Bill Gates’ announcement of a new version of Internet Explorer with enhanced security and a greater focus by Microsoft Corp. on tackling spyware and phishing fell flat with some RSA 2005 attendees.
In announcing the beta of Internet Explorer 7.0 will be released in early summer, Gates acknowledged the browser update is meant to tackle security vulnerabilities in Microsoft’s current browser. The browser will be available to users running Microsoft Windows XP Service Pack 2 and includes enhancements to better respond to phishing attacks and other security vulnerabilities critics of the current Internet Explorer have complained about.
“Browsing definitely is a point of vulnerability,” Gates said. “Allowing people to have the richness and the extensibility, and yet be protected, that’s a challenge. You don’t want to lock things down so you can’t ever get to rich Web sites, and yet you still want to make sure this is not the path that security threats are coming in through.”
At the same time, Gates said the upcoming full-version of AntiSpyware will be available for free to Microsoft customers. A beta version was released in January as a free download.
Not everyone who attended the keynote found Gates’ announcements particularly compelling.
“My head started to nod a bit,” admitted Greg Mooney, technical team leader with the Ontario Teachers’ Pension Plan Board in Toronto. “Yes, they are using all the buzzwords and people are thinking Microsoft is finally doing things in those areas, but really all they are doing is buying other companies to help them do those things.”
Microsoft’s AntiSpyware was developed from its acquisition of Giant Software, and recently Microsoft announced plans to buy Sybari Software in a move to add anti-virus to its security solutions mix.
Robert Breza, director of security and infrastructure software, with RBC Capital Markets Corp. in Minneapolis said Gates did nothing more than add a bit more detail to plans already well known in the industry.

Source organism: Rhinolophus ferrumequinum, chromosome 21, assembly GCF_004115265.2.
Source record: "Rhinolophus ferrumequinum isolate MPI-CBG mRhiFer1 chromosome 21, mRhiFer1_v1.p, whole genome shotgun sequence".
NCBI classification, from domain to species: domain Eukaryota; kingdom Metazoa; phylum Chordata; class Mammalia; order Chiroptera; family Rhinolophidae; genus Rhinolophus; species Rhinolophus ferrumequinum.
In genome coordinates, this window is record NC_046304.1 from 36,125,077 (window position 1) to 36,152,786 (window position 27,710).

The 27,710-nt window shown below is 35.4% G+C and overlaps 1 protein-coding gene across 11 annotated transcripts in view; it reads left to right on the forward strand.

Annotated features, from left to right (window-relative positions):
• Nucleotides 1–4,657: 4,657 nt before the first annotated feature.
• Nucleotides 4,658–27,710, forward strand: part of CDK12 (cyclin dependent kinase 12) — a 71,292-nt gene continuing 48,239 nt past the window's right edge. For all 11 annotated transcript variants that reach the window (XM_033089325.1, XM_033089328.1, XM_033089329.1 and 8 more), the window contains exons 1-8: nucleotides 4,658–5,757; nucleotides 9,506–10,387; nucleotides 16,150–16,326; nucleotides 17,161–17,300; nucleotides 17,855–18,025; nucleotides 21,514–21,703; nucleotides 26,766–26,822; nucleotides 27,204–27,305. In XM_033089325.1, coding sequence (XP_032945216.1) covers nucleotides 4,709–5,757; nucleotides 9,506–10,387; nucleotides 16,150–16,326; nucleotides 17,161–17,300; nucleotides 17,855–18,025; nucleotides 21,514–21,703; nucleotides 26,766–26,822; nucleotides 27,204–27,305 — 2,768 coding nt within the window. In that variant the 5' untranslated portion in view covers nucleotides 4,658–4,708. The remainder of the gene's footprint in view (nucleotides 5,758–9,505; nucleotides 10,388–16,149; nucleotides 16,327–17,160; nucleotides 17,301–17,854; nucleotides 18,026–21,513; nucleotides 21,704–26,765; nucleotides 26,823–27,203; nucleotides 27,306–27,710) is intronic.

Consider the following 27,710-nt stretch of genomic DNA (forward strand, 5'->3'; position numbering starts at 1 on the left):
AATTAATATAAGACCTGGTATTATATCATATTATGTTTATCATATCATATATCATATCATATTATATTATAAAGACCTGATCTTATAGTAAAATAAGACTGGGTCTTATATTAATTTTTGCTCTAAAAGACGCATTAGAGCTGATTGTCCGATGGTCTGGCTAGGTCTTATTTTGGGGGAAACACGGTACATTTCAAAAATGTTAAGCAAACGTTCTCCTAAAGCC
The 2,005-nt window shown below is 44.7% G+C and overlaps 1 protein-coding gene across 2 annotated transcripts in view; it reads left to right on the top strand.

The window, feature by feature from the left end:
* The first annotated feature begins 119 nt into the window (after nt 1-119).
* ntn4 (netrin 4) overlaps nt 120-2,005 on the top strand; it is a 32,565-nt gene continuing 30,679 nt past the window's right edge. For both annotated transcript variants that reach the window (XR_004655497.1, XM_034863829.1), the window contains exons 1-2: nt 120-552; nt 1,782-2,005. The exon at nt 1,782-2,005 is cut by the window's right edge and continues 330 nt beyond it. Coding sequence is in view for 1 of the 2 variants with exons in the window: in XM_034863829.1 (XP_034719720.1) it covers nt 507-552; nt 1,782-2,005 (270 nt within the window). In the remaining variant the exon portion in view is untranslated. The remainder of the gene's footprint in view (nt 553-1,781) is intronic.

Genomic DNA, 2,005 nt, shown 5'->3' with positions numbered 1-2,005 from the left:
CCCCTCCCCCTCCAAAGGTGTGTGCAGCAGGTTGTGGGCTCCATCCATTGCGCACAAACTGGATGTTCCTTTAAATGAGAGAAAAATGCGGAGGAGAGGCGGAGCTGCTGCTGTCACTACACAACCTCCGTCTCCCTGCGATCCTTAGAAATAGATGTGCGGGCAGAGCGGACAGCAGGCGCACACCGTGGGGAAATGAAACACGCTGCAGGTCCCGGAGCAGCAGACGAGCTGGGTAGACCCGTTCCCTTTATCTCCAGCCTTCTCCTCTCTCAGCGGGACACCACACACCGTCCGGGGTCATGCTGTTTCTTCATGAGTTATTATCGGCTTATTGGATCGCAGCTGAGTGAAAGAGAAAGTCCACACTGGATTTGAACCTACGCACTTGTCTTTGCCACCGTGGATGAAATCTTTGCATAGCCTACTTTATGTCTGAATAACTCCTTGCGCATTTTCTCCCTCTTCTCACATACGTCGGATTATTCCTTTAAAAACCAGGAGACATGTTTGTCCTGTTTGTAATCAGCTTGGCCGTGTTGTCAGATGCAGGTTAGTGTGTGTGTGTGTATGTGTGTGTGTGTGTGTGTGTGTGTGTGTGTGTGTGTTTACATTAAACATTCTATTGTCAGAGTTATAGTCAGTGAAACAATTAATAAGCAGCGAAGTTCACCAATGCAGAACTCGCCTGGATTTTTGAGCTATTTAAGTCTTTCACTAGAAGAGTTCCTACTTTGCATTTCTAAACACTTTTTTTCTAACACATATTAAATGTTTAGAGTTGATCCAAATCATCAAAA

For example, Gates said the beta of Internet Explorer 7.0 will feature security enhancements available in Windows XP Service Pack 2 and Microsoft will work to unite disparate security and software updating services into single sites for specific customer segments. Consumers, are expected to Microsoft Update to get updates for Office and other Windows applications, while mid-sized businesses will use the feature for greater control over downloads and updates. Systems Management Server will give finer control over updates for larger enterprises.
Eric Cheng, a senior associate with risk advisory services for KPMG LLP in Los Angeles, Calif. was somewhat more enthusiastic about Gates’ keynote. He believes Gates’ comments touched on many hot button issues important to KPMG’s clients. These clients worry about security issues around the perimeter and on making sure information is accessible only to those with the proper authorization and with confirmed identities. “As we strengthen other elements of the system, the weak link often becomes the ability to guess at people’s passwords because they use the same password in many places,” Gates said. “So we have to strengthen this and strengthen the administrative tools around it so you know all your resources have the appropriate access controls applied to them.”
Avivah Litan, vice-president and research director with Gartner Inc. in Stamford Conn. said companies are moving away from using static password-based security solutions to authenticate someone’s identity.
“For the first time I am getting calls from banks and brokers telling me that there has to be a change from the password method,” Litan said “Passwords really don’t cut it anymore. For the first time companies are taking (two-factor) authentication seriously.” Litan predicts by 2007 75 per cent of banks and financial institutions worldwide will be using two-factor authentication methods such as token-based password and ID generators.